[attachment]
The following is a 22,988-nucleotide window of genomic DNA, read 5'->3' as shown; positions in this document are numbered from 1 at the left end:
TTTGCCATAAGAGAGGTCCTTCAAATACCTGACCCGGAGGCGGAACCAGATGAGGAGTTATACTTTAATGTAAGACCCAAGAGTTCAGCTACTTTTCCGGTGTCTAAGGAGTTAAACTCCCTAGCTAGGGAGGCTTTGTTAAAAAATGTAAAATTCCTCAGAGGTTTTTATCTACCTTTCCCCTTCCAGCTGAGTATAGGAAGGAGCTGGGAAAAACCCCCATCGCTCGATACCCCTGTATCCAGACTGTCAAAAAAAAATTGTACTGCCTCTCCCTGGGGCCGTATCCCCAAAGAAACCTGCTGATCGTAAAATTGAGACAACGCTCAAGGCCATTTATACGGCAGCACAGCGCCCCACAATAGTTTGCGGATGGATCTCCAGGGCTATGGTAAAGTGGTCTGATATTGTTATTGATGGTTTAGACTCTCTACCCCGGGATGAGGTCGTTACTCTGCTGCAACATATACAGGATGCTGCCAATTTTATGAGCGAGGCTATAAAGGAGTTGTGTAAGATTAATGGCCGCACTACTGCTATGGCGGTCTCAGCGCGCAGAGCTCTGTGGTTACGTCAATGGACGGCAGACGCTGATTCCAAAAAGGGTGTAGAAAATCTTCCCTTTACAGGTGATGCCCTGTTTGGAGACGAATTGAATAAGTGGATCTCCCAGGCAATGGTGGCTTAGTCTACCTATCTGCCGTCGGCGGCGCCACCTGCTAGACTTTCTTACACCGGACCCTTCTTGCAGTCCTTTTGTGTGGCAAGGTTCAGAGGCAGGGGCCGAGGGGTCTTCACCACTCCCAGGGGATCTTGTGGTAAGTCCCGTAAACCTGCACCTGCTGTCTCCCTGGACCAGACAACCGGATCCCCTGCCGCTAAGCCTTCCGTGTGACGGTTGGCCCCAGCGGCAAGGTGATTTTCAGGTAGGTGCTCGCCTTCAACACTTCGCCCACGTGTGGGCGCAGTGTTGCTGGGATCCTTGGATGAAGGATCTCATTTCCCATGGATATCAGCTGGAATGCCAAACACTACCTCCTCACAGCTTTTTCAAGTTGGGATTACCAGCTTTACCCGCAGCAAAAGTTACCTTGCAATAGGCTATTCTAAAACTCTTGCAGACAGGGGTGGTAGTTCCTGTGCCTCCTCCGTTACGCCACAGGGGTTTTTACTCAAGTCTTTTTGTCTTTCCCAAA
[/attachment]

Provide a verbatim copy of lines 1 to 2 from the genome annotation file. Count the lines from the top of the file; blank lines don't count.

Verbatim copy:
The following is a 22,988-nucleotide window of genomic DNA, read 5'->3' as shown; positions in this document are numbered from 1 at the left end:
TTTGCCATAAGAGAGGTCCTTCAAATACCTGACCCGGAGGCGGAACCAGATGAGGAGTTATACTTTAATGTAAGACCCAAGAGTTCAGCTACTTTTCCGGTGTCTAAGGAGTTAAACTCCCTAGCTAGGGAGGCTTTGTTAAAAAATGTAAAATTCCTCAGAGGTTTTTATCTACCTTTCCCCTTCCAGCTGAGTATAGGAAGGAGCTGGGAAAAACCCCCATCGCTCGATACCCCTGTATCCAGACTGTCAAAAAAAAATTGTACTGCCTCTCCCTGGGGCCGTATCCCCAAAGAAACCTGCTGATCGTAAAATTGAGACAACGCTCAAGGCCATTTATACGGCAGCACAGCGCCCCACAATAGTTTGCGGATGGATCTCCAGGGCTATGGTAAAGTGGTCTGATATTGTTATTGATGGTTTAGACTCTCTACCCCGGGATGAGGTCGTTACTCTGCTGCAACATATACAGGATGCTGCCAATTTTATGAGCGAGGCTATAAAGGAGTTGTGTAAGATTAATGGCCGCACTACTGCTATGGCGGTCTCAGCGCGCAGAGCTCTGTGGTTACGTCAATGGACGGCAGACGCTGATTCCAAAAAGGGTGTAGAAAATCTTCCCTTTACAGGTGATGCCCTGTTTGGAGACGAATTGAATAAGTGGATCTCCCAGGCAATGGTGGCTTAGTCTACCTATCTGCCGTCGGCGGCGCCACCTGCTAGACTTTCTTACACCGGACCCTTCTTGCAGTCCTTTTGTGTGGCAAGGTTCAGAGGCAGGGGCCGAGGGGTCTTCACCACTCCCAGGGGATCTTGTGGTAAGTCCCGTAAACCTGCACCTGCTGTCTCCCTGGACCAGACAACCGGATCCCCTGCCGCTAAGCCTTCCGTGTGACGGTTGGCCCCAGCGGCAAGGTGATTTTCAGGTAGGTGCTCGCCTTCAACACTTCGCCCACGTGTGGGCGCAGTGTTGCTGGGATCCTTGGATGAAGGATCTCATTTCCCATGGATATCAGCTGGAATGCCAAACACTACCTCCTCACAGCTTTTTCAAGTTGGGATTACCAGCTTTACCCGCAGCAAAAGTTACCTTGCAATAGGCTATTCTAAAACTCTTGCAGACAGGGGTGGTAGTTCCTGTGCCTCCTCCGTTACGCCACAGGGGTTTTTACTCAAGTCTTTTTGTCTTTCCCAAA